Indonesia Executes Six Drug Traffickers
An Indonesian firing squad has executed five foreigners and an Indonesian woman convicted on drug trafficking charges despite appeals to spare them, with the Jakarta government defending the action as necessary to combat the rising drug trade.
Four men from Brazil, Malawi, Nigeria and the Netherlands and the Indonesian woman were shot dead simultaneously in pairs just after midnight on Saturday, several miles from a high-security prison on Nusakambangan island.
The other woman from Vietnam was executed in Boyolali, according to a spokesman for the attorney general’s office, Tony Spontana. Both areas are in Central Java province.
Their bodies were brought from the island by ambulances early on Sunday either for burial or cremation, as requested by relatives and representatives of their embassies.
Source: The Guardian
The executions have caused international outrage and Amnesty International said the first executions under the new president, who took office in November, were “a retrograde step” for human rights.
According to a number of news articles each of the member states whose citizens were executed called upon President Joko Widodo for clemency; something that he denied stating that the death penalty will hopefully be seen as a deterrent.
We of course in the west have long determined that the death penalty is no deterrent for any type of crime however it does stop the perpetrator from ever being able to commit it a second time.
We often spare a thought for the criminals in the last moments; it must be an awful feeling knowing you are about to expire and never again see your friends, family and love ones and indeed the pain and anguish of those left behind will haunt them to the day they die.
But what about the victims of the drug traffickers and dealers? Who will spare a thought for the misery that is ultimately bestowed upon them by those who peddle drugs?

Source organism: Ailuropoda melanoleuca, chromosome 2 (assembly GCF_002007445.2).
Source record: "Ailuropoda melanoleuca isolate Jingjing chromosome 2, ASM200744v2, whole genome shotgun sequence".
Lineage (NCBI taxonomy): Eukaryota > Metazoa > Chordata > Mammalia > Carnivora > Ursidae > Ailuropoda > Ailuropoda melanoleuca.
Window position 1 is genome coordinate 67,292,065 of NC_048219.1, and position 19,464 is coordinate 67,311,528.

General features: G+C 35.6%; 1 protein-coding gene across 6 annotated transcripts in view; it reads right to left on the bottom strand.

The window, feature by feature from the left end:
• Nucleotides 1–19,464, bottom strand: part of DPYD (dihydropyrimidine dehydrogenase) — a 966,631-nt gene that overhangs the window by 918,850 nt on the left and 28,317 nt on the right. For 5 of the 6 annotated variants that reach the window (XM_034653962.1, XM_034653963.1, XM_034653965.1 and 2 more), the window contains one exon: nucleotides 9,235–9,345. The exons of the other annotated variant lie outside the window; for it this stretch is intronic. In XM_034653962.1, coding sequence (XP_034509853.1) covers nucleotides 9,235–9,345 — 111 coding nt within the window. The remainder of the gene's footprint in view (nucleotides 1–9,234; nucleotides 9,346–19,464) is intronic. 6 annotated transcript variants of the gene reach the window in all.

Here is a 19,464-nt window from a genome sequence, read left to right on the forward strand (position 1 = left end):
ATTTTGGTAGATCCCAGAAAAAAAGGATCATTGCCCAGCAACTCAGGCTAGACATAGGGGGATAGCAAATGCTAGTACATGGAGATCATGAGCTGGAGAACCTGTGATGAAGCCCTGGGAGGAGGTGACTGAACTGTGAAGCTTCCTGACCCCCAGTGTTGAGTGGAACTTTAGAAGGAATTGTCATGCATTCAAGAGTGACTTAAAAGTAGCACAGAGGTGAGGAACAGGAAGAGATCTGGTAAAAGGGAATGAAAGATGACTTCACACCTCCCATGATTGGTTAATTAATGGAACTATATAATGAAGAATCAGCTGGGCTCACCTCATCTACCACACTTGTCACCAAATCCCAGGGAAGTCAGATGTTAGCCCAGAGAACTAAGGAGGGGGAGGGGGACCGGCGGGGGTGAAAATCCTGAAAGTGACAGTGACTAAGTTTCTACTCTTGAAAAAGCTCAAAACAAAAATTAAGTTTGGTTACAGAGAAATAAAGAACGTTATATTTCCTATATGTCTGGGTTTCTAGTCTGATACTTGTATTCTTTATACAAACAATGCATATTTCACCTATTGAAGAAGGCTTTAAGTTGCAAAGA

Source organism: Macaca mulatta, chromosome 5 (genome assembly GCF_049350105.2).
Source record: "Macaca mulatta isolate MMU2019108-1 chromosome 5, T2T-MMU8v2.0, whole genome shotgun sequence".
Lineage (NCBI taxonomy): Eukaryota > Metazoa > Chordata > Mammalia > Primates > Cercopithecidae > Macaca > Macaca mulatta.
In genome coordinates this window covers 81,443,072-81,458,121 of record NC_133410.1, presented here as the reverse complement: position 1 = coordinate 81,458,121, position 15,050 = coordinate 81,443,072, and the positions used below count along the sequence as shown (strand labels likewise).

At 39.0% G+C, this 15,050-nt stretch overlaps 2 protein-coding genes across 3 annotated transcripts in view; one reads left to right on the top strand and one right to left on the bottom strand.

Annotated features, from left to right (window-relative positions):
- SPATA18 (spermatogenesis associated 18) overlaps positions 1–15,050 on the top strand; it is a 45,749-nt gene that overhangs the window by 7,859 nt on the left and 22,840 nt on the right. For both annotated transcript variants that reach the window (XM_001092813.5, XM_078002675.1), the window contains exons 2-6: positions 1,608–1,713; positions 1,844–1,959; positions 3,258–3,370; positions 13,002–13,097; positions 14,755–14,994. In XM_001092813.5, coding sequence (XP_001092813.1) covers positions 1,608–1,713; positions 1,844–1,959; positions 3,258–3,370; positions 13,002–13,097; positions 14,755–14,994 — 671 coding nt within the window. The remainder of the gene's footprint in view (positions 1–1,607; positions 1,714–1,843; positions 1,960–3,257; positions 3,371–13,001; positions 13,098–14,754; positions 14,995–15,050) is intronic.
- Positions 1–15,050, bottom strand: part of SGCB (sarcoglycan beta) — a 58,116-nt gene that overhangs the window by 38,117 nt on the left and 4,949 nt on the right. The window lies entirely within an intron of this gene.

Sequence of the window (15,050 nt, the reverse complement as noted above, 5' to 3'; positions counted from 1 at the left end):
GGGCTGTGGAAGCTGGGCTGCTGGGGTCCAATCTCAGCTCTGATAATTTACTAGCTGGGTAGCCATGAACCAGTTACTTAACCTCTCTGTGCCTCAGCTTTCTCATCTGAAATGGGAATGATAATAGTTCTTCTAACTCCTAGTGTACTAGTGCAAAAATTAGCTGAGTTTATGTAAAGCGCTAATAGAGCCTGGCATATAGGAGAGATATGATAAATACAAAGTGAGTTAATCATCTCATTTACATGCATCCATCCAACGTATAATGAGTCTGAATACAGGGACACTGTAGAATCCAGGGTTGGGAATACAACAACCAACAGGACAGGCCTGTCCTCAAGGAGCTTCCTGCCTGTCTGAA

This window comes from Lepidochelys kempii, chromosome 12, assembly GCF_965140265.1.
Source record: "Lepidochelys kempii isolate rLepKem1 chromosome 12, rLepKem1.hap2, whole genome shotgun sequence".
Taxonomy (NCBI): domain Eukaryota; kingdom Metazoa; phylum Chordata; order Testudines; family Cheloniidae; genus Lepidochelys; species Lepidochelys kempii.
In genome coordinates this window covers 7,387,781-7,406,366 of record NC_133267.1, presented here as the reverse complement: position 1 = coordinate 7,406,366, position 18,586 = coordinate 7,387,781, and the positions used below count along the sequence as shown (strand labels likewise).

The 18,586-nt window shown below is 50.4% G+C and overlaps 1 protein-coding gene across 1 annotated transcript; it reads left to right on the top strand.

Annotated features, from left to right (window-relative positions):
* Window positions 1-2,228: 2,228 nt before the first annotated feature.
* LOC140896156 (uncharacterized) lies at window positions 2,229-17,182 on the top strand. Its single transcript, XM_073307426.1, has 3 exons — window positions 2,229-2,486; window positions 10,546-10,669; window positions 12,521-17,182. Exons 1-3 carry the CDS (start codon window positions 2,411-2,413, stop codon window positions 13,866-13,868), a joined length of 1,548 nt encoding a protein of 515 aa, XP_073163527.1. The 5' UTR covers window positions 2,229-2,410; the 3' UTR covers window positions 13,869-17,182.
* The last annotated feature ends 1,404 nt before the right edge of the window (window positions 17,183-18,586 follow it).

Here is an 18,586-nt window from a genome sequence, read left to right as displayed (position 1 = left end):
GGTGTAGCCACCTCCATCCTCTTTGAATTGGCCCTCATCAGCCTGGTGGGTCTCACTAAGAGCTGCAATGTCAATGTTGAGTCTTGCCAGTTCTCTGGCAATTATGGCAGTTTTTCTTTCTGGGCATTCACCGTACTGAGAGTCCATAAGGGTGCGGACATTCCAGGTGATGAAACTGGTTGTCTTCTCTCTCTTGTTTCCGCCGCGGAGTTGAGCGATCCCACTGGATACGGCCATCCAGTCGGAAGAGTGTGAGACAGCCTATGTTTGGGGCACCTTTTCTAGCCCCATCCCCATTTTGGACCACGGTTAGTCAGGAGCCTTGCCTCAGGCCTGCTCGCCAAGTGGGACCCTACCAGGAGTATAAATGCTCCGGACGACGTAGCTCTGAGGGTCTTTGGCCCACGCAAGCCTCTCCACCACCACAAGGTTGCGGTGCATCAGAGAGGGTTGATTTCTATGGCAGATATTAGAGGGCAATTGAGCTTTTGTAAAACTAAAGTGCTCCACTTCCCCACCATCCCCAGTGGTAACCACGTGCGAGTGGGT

We are fully aware that countless poor people are subjected to drug abuse and are often an easy target for the drug dealers … it’ worth considering what Indonesia’s attorney general, Muhammad Prasetyo, had to say about the issue …
“There is no excuse for drug dealers and hopefully this will have a deterrent effect.
What we do is merely aimed at protecting our nation from the danger of drugs.
Figures from the National Anti-Narcotic Agency showed 40 to 50 people died each day from drugs in Indonesia.”
So who cares about the 40 to 50 people that die each day if not the government; certainly those victims are merely a statistic for the drug dealers and they know that there will be plenty more where they came from.
I personally fully support Indonesia in their stance on imposing the death penalty; after all the traffickers and dealers have a choice and they know what the consequence are.
What we need to accept is that there are greater numbers of drug victims who die each day from the poison they peddle than there are traffickers and dealers who are put to death.
We have enough problems but in my view we now have five less.
You are welcome to express your opinions below.